The Polish-Turkish wars of the 17th century were manifested on the political and economic grounds not only in a negative way. Their positive result was the interpenetration of cultures, which resulted in Poland's adopting Turkish music.
In the Polish territories, there appeared Janissary ensembles – the typical Turkish military bands. They were introduced in the second half of the 17th century by Jan Sobieski, while still the Field Hetman of the Crown. He himself was very fond of Turkish music and listened to it with pleasure. The Janissary musicians “arranged in a row in the courtyard opposite the Hetman’s windows, at a distance of 50 steps, played for him by way of morning greeting two pieces resembling a symphony and another two mazurka-like.” One musician was beginning to play solo, then the others joined him. “When the music was about to end, the cymbals and drums stopped first, and the pipes and timpani alone ended in one tone.”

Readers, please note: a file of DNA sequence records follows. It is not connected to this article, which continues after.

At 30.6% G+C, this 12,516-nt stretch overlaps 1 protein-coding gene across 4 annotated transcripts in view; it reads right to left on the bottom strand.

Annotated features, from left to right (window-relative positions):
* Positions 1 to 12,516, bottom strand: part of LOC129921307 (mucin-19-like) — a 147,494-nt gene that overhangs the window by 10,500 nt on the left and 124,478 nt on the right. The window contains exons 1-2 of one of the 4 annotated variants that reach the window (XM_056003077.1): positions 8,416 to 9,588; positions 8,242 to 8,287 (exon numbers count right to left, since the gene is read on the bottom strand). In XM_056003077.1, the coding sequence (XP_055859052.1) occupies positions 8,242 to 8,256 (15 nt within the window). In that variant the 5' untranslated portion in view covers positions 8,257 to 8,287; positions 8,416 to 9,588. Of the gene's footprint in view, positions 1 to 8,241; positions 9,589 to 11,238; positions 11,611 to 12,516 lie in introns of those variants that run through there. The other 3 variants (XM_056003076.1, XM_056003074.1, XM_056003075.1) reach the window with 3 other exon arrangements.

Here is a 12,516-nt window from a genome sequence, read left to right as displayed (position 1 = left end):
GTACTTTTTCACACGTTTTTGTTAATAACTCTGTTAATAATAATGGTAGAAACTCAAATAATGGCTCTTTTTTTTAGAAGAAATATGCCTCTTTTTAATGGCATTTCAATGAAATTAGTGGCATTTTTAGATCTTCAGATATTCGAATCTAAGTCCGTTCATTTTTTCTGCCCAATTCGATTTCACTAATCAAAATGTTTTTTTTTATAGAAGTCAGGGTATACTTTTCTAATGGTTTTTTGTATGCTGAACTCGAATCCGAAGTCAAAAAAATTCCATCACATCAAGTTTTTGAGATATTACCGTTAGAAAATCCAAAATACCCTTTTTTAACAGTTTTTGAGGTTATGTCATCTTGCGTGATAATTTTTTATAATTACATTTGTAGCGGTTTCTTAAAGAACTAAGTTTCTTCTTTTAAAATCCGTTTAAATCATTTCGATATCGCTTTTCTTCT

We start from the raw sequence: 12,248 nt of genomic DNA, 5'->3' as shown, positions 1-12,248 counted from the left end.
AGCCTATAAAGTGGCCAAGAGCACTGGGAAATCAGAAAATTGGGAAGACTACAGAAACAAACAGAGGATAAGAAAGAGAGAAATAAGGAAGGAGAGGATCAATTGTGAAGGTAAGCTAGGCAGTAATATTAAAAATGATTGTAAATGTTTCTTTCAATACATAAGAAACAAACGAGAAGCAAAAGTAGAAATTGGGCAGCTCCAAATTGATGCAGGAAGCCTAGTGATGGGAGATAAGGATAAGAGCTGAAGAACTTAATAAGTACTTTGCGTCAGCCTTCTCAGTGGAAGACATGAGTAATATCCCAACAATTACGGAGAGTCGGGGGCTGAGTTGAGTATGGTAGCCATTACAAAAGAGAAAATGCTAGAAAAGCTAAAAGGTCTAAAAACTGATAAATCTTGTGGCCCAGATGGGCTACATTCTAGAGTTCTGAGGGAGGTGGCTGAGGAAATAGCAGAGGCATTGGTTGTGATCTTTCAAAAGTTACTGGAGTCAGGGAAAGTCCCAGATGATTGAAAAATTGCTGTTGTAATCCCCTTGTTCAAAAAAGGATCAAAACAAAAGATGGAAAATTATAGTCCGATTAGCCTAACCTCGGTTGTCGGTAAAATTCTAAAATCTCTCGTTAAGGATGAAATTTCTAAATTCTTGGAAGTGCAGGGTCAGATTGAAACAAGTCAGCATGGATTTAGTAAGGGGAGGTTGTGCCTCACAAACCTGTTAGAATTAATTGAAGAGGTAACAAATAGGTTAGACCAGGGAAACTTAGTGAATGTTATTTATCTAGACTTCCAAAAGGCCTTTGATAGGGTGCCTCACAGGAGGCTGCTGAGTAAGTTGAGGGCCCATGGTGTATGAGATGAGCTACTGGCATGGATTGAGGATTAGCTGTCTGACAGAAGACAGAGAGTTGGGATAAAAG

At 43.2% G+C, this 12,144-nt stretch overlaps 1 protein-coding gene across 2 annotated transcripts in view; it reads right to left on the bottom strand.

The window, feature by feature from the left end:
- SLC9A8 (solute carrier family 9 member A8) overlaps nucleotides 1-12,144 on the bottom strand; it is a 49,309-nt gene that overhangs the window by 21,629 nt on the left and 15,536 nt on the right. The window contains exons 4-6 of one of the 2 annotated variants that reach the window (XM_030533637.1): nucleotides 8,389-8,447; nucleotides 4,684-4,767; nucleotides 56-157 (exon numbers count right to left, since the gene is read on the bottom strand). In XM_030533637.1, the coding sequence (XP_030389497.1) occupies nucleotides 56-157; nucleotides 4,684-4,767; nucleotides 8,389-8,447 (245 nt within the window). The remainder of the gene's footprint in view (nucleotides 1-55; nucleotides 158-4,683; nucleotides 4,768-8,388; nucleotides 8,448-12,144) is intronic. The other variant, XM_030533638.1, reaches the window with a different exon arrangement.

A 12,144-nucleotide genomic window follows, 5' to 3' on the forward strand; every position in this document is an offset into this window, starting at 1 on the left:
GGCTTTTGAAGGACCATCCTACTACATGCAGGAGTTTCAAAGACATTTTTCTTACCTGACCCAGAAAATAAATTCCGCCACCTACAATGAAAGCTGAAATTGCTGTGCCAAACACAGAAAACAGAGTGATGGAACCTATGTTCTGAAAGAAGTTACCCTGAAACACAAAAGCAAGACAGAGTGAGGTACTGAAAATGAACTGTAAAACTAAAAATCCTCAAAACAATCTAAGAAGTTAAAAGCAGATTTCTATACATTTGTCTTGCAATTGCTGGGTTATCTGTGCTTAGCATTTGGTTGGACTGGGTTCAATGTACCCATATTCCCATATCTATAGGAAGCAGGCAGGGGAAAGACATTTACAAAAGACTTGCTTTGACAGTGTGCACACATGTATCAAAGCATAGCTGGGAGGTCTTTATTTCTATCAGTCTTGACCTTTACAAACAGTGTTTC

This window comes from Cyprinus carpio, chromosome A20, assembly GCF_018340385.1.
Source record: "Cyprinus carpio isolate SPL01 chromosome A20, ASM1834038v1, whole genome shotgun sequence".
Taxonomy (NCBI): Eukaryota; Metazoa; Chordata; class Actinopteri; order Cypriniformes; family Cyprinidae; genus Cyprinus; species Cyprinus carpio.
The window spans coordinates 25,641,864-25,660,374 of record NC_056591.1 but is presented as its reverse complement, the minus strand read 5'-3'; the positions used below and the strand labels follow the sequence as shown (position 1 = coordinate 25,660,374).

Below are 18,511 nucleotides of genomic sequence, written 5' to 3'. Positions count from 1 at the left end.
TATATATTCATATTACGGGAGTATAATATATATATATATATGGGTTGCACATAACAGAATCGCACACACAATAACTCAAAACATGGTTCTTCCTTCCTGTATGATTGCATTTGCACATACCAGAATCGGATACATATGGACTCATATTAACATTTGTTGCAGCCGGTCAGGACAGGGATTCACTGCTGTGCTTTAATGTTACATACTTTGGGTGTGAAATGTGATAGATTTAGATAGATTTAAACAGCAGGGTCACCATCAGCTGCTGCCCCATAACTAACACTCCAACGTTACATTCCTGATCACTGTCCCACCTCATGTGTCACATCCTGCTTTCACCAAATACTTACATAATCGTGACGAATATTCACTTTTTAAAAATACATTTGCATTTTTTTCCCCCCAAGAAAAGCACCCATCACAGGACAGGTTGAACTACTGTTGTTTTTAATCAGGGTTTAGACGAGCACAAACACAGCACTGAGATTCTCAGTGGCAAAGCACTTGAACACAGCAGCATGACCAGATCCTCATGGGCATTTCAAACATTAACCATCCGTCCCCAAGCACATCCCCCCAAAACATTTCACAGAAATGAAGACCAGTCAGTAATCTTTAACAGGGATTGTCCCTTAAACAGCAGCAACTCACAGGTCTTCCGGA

The bands usually consisted of instruments of Turkish origin. Among the bright sound, “squealing shrilly” woodwind instruments, the one called zurna (compared to the oboe) deserves mentioning. The rhythm was dictated by the the timpani and drums. The cymbals “with their brass plates (...) causing a powerful clang” complemented the whole.
The Janissary band, with its characteristic sound, can be described in two words: loud and squeaky. The listeners could not find any “musical harmony” in it. It was “only a squeak and rumble, from afar a bit nice, from close-up terrible.” The Janissary music “aroused horror and astonishment”, especially in the lovers of Italian style, so completely different from the Turkish music. The first bands consisted of genuine Turks, dressed in their typical attire, which over time significantly changed. Poles or Slavs now became members of bands, but were dressed in costumes modelled on the Turkish outfit and performed music reminiscent of that played by the Janissary bands.